VINYLMANIA:WHEN LIFE RUNS AT 33 REVOLUTIONS A MINUTE directed by Paolo Campania (Italy, 2012)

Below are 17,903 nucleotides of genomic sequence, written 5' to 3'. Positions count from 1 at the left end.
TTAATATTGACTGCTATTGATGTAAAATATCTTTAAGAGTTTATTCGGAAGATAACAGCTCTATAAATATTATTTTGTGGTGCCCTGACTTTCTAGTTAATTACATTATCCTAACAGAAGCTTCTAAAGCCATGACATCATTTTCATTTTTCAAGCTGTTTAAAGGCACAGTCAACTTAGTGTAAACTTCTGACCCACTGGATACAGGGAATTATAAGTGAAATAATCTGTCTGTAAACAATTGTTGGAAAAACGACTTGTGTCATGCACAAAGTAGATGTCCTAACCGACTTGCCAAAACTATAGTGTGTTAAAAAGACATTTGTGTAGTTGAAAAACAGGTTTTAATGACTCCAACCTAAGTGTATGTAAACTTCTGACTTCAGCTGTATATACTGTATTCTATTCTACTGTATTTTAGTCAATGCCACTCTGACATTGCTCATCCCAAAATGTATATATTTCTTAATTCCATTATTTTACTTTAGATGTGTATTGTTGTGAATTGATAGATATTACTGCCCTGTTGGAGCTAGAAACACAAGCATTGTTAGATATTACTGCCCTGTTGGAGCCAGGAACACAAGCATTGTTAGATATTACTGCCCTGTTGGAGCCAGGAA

Vinylmania is a lively, good-humoured documentary which was chosen as the official Record Store Day film in 2012 and is also being shown at many stores this year. When it comes to music, Italian director Paolo Campana passionately believes that there is no substitute for the analogue sounds of vinyl. At the beginning of this 75 minute documentary he rejects the digital alternative saying “a click is not enough”. CDs were originally marketed as offering a superior sound to the established format, something that even non-audiophiles now recognise as baloney. London-based DJ Eddie Piller puts the case in simple terms : “nothing sounds better than vinyl”. But the enduring affection for vinyl LPs is not just about sound quality. The products are also something to covet with distinctive artwork and gatefold sleeves adding to their appeal (and price). One contributor talks about having a personal relationship with these objects akin to a love affair. This level of intimacy is missing from compact discs or computer files. Compelling though all these arguments are, the drawbacks of vinyl in the digital age are many. Records are heavy to carry around, they take up a lot of space and are easy to damage or break. Nobody ever pretended that cassette tapes sounded better but these were very popular for the simple reason that people could listen to their favourite music on the move. This was also the immediate appeal of CDs and is even more true of MP3s or music streaming websites. The groove junkies in Vinylmania may be in the minority but they remind us that the term ‘technological progress’ is often an oxymoron. The longevity of vinyl discs shows that there are still many who value them as representing a tactile, human connection with music.